Friday, May 27, 2011

Yemen protests expected after lull in fighting

May 27, 2011

SANAA (AFP) - Protests both for and against embattled Yemeni President Ali Abdullah Saleh were expected after Friday prayers in the capital Sanaa, which an AFP correspondent said was quiet but tense after heavy clashes.

Heavy fighting between security forces and tribesmen loyal to Sheikh Sadiq al-Ahmar, who heads the powerful Hashid tribal federation and in March pledged support for anti-Saleh protesters, stopped on Thursday afternoon, although some sporadic clashes took place afterwards.

Saleh, who has been in power for 33 years, has since January faced demonstrations calling for his departure.

Anti-regime protest organisers have called for demonstrations on Friday, calling it "The Friday Peaceful Revolt." Saleh loyalists, meanwhile, called for a "Friday of Law and Order" counter-protest.

On Sunday, Saleh refused to sign a Gulf Cooperation Council-sponsored deal that would have seen him cede power within 30 days, instead issuing new demands to the opposition, and warning of civil war.

Fighting between security forces and Ahmar supporters, in which dozens of people have been killed, erupted on Monday.

The Yemeni defence ministry's news website said on Thursday that Saleh has ordered the arrest of Ahmar and others involved in the unrest.

Ahmar, meanwhile, has accused Saleh of dragging the country into civil war.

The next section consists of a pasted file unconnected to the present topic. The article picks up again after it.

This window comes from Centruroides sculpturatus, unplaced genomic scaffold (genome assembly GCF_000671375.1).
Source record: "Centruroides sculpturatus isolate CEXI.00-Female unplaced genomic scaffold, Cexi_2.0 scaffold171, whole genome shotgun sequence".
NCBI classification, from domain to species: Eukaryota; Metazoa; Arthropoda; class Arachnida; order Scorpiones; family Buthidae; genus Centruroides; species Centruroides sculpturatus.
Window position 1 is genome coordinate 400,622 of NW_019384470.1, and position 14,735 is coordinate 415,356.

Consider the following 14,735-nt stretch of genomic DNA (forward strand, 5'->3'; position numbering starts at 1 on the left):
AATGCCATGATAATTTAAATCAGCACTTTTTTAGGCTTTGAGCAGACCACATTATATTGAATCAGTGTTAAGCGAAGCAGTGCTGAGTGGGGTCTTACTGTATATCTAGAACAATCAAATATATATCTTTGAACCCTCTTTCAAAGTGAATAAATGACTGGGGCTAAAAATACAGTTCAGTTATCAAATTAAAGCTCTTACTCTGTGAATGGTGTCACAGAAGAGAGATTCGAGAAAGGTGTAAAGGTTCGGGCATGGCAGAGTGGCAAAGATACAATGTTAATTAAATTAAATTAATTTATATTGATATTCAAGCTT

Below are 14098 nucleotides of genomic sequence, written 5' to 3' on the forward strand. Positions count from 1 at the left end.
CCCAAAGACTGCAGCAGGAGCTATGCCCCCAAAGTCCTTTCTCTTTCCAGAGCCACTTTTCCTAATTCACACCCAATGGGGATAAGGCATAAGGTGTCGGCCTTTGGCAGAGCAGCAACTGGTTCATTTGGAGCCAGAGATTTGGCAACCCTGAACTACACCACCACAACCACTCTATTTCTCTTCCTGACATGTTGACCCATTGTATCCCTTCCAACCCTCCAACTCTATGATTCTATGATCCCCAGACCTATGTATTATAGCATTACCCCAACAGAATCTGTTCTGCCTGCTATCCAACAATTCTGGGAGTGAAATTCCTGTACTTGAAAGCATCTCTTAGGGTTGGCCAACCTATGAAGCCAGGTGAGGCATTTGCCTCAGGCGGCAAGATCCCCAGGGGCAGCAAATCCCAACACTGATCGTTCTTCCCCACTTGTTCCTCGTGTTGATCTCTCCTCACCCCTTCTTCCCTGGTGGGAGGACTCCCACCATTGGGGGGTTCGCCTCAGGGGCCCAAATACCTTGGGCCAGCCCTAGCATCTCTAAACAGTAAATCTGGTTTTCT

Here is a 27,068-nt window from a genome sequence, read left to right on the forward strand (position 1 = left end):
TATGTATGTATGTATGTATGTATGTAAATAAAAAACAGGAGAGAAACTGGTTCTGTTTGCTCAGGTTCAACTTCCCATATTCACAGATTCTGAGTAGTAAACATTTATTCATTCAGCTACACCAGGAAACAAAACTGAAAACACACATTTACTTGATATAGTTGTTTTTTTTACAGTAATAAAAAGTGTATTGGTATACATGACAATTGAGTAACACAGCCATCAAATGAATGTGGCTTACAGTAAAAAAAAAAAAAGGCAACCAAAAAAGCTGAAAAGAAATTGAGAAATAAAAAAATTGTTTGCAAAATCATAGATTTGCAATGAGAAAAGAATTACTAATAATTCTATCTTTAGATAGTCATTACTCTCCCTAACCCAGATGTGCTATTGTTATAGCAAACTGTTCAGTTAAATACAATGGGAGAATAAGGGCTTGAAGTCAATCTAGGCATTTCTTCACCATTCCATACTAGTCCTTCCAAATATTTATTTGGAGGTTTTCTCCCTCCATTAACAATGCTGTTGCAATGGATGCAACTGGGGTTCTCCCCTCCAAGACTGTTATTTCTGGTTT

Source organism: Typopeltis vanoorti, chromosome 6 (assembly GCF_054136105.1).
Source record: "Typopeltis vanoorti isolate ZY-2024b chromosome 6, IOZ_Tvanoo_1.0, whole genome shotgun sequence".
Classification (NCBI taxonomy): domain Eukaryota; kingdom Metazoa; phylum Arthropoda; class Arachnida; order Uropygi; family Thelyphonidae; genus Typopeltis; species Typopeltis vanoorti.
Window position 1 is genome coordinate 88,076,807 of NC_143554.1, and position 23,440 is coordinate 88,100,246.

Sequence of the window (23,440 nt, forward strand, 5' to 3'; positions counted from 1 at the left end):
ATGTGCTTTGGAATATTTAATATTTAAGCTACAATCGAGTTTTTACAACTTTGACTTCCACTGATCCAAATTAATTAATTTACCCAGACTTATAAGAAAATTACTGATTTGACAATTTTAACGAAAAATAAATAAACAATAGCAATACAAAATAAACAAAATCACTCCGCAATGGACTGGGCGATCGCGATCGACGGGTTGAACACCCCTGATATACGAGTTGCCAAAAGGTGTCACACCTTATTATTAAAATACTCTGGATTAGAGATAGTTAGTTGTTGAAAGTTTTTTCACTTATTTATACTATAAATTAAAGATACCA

Yemeni Forces Bomb Position Seized by Tribesmen

Yemeni military jets have bombed a position that had been seized by opposition tribesmen on Friday.

Earlier Friday, tribal leaders who have been fighting government forces said they had taken over a military camp outside of Sana'a. The tribesmen say at least six people were killed in the clash. It is unclear, from initial reports, if the camp is the site that has been bombed.

Yemeni security forces have been battling loyalists to Sheikh Sadiq al-Ahmar, the leader of the Hashid tribe. The battles have become the most serious threat to President Ali Abdullah Saleh's grasp on power after three months of opposition protests.

Witnesses and activists say nearly 100 people have been killed in clashes between the two sides this week.

Also, tribal fighters loyal to Sheikh Abdul Majid al-Zindani - who is allied with the Al-Ahmar family and faces U.S. sanctions as a terrorist financier - have been fighting pro-government forces.

Meanwhile Friday, Yemeni opposition leaders are calling for a new round of anti-government protests. Supporters of President Saleh has also rallied after Friday prayers, in recent weeks.

In a separate development, India announced Friday that it is advising all of its nationals in Yemen to leave. The foreign ministry cited the escalating violence. About 11,000 people from India live in Yemen.

Saleh has refused to leave power after nearly 33 years of authoritarian rule.